Rise and shine, heroine! It’s time to start making the most of your morning routine.
Now, before I give you the wrong idea, I am very much not a “morning person.” I never have been, and if we’re being honest, I probably never will be. There’s even research suggesting that early birds and night owls developed differently for evolutionary reasons, so it’s not our fault if we want to roll over and go back to bed in the morning. It’s a part of our biology!
However, that doesn’t mean you can’t create a morning routine that allows you to begin the day in a productive way. Mine helps carry my good morning vibes through the rest of the day. Anyone can set aside a bit of time for themselves in the mornings and doing so can seriously revolutionize your day!
In my experience, the best morning routines consist of two factors:
- They align with your goals.
- They’re sustainable to your life.
Your morning routine needs to align with your goals because otherwise that productive time that you’re using in the morning ends up being wasted.
If I wanted to run a marathon but I spent my morning routine focused on baking techniques, I wouldn’t be using my morning hours to my advantage. After a few months, I might be able to craft a perfect croquembouche, but I won’t be any closer to my goal of running a marathon. My mornings would be better spent hitting the pavement and gradually training up to that 26.2 miles.
You also need your morning routine to be sustainable to your life. Even the best routine won’t stick if it isn’t something you can realistically do for an extended period of time.
For instance, if my morning routine required me to get up at 5:30 each morning, that would last for maybe two days, and then I’d fall back into my time-wasting, lazy morning, phone scrolling ways. I’d be better off planning something realistic that I’ll stick to, rather than push myself too far and abandon my morning routine altogether.
Keep scrolling for three steps I used to create a morning routine that I love and that serves my life and goals.
Want me to guide you through these steps in a fast and easy way? I’ve created a series of worksheets called 3 Easy Steps to Create Your Best Morning Routine, and I’ll send them right to your inbox for free!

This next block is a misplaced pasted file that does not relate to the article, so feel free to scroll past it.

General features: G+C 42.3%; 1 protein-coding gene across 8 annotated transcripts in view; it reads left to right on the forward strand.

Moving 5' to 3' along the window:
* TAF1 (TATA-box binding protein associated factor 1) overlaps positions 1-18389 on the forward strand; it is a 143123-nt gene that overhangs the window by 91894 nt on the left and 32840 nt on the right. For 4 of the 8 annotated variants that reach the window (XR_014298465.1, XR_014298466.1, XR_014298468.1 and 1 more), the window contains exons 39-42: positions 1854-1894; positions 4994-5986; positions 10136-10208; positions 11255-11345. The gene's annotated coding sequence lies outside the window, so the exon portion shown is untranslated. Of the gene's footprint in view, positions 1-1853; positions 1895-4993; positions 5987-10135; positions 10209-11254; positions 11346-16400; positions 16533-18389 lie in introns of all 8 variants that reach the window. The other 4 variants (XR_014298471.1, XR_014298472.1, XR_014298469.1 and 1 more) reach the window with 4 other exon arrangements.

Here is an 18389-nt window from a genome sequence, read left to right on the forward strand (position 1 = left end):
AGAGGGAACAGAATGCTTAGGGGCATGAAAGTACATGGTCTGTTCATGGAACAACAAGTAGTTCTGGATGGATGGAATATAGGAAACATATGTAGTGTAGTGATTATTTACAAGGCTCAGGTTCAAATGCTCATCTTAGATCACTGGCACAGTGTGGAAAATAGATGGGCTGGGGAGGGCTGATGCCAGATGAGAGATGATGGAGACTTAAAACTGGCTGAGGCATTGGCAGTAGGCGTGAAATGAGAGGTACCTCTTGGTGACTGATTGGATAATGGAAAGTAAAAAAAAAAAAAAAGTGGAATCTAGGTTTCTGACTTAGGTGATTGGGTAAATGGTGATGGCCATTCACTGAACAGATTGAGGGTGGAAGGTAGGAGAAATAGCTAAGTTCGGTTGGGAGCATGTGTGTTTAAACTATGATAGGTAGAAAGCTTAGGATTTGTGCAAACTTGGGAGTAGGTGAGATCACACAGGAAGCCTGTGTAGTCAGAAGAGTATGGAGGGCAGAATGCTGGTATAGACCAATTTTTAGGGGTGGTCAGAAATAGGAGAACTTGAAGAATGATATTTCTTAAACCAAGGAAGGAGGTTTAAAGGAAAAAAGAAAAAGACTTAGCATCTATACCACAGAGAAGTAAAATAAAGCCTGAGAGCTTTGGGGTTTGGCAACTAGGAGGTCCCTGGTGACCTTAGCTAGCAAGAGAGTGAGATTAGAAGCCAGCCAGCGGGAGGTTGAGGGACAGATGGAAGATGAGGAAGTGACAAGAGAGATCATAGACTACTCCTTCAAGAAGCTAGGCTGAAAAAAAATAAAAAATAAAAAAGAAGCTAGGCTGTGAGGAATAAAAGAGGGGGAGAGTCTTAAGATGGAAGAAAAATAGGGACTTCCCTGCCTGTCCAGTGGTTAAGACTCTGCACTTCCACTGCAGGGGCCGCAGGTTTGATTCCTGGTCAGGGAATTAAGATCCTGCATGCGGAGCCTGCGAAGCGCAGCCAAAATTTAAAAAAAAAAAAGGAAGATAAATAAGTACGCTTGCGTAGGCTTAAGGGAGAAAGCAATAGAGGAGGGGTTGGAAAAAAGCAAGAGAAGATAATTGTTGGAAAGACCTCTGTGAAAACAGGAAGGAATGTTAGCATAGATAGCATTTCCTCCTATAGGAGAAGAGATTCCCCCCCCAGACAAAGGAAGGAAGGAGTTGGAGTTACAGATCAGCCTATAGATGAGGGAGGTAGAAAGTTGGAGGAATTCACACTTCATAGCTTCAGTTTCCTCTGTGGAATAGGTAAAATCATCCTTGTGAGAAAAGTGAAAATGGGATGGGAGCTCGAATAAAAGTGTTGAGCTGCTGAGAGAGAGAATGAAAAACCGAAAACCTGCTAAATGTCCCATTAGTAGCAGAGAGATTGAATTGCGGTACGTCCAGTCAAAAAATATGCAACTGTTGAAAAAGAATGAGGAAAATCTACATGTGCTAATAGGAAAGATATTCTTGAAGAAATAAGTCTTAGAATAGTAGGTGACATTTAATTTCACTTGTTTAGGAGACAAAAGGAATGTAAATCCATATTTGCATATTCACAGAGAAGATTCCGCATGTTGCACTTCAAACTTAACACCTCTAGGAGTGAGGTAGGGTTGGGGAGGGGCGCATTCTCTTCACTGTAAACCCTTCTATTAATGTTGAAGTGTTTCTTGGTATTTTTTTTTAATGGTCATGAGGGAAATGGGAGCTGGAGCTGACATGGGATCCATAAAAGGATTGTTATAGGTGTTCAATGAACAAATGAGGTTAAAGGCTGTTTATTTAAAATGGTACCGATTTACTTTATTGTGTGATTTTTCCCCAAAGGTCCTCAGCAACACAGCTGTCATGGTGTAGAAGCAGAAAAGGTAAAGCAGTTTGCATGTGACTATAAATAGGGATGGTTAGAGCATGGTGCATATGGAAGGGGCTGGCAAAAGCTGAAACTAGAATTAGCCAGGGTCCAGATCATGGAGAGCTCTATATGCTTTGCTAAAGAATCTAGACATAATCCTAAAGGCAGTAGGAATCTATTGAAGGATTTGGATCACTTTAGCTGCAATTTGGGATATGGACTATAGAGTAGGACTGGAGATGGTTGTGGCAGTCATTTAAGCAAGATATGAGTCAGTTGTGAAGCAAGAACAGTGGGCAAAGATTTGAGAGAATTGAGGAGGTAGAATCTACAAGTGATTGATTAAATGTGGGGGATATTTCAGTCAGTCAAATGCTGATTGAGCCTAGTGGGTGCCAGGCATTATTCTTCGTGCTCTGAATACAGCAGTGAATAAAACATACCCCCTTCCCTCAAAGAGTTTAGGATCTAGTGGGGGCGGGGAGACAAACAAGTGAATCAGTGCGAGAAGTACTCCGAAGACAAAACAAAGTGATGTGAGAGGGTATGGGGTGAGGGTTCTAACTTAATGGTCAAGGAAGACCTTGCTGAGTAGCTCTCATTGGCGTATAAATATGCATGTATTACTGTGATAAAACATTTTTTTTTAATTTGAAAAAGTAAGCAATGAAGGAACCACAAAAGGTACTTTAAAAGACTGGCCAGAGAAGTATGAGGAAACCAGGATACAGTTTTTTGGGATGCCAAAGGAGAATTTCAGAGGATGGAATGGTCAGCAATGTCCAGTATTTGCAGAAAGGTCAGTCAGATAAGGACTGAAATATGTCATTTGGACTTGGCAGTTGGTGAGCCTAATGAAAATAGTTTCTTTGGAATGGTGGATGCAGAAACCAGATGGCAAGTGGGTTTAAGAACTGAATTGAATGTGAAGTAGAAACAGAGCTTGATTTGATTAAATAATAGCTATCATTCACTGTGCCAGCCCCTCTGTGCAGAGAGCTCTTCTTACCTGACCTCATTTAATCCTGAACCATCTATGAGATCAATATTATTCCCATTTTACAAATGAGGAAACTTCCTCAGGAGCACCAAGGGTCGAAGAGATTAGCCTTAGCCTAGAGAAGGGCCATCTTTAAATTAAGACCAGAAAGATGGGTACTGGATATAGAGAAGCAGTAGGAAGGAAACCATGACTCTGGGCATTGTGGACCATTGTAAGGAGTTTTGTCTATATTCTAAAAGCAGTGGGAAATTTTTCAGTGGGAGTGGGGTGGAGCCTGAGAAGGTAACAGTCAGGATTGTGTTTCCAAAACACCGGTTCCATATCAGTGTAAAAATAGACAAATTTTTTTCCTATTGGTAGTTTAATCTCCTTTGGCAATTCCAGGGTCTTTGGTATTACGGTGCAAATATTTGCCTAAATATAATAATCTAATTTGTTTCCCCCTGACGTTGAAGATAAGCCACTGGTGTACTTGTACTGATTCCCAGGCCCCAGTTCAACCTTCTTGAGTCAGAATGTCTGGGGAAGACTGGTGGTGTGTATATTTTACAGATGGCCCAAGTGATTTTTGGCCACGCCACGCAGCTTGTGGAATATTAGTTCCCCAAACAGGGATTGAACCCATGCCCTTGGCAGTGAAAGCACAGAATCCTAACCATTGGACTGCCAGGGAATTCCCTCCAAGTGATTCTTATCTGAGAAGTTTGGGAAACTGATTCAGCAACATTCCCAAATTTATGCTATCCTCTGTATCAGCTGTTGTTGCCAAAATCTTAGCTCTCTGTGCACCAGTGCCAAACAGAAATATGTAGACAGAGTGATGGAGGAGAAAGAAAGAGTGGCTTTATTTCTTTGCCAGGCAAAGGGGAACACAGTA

Download the free worksheets to walk through these steps with an editable PDF of all the questions and charts I used to create my routine.
Step 1 – Consider your goals
First, we want to take some time to really dig into what the best morning routine looks like for you. This should include how it can help set you up for a great day and build toward your current goals.
Ask yourself these questions:
- What are your current goals (personal and/or professional)?
- What skills or activities would help you achieve those goals?
- Think back to the last time you had a really great morning. What did that include for you?
Here’s what this exercise yielded for me:
- My current goals include finishing the first draft of my current writing project, perfecting my work/life balance, and finding small pockets of self care in my life.
- Sticking to a daily writing practice and using my mornings more effectively will help me achieve these goals.
- My last “great morning” included time to myself that wasn’t rushed. I meditated, then enjoyed a leisurely cup of coffee while reading a book.
Once you’ve had a chance to work through these questions in your free worksheets, you can move on to the second step.
Step 2 – Track how you spend your time
I recently read 168 Hours by Laura Vanderkam, and it opened my eyes to how much time we really get each and every week.
168 hours! Really think about that for a minute. If you work 40 hours and sleep 56 hours (an ambitious 8 hours per night) each week, you still have 72 hours to mold and enjoy as you’d like. Suddenly, the 5 hours I spent working out each week felt like a drop in a bucket!
The problem is that we probably aren’t using all that time as well as we could be. That’s where tracking comes in.
Vanderkam recommends taking a week and tracking your time in 15-minute increments. You can be as specific or generic as you’d like. For instance, your work hours could be labeled as “Work” or as “Email,” “Team meeting,” or “Video editing.”
For your morning routine transformation, you can either track your entire week or just your mornings. My morning routine worksheets include a morning time tracker, but you can also visit Laura’s blog for a full, week-long tracking sheet.
Once you’ve finished up a week of tracking, take some time to dig in and see where you’re spending your time. I found it helpful to ask myself a few questions:
- How do you currently spend your mornings? Does this current routine serve your goals?
- How much time could you have in the mornings if you went to bed at a natural time and allowed yourself enough sleep?
- How much time does it take you to do the bare minimum of “getting ready” in the morning?
Here were my answers before I crafted my current morning routine:
- I spend my mornings wasting time on my phone in bed. This routine does not serve my goals.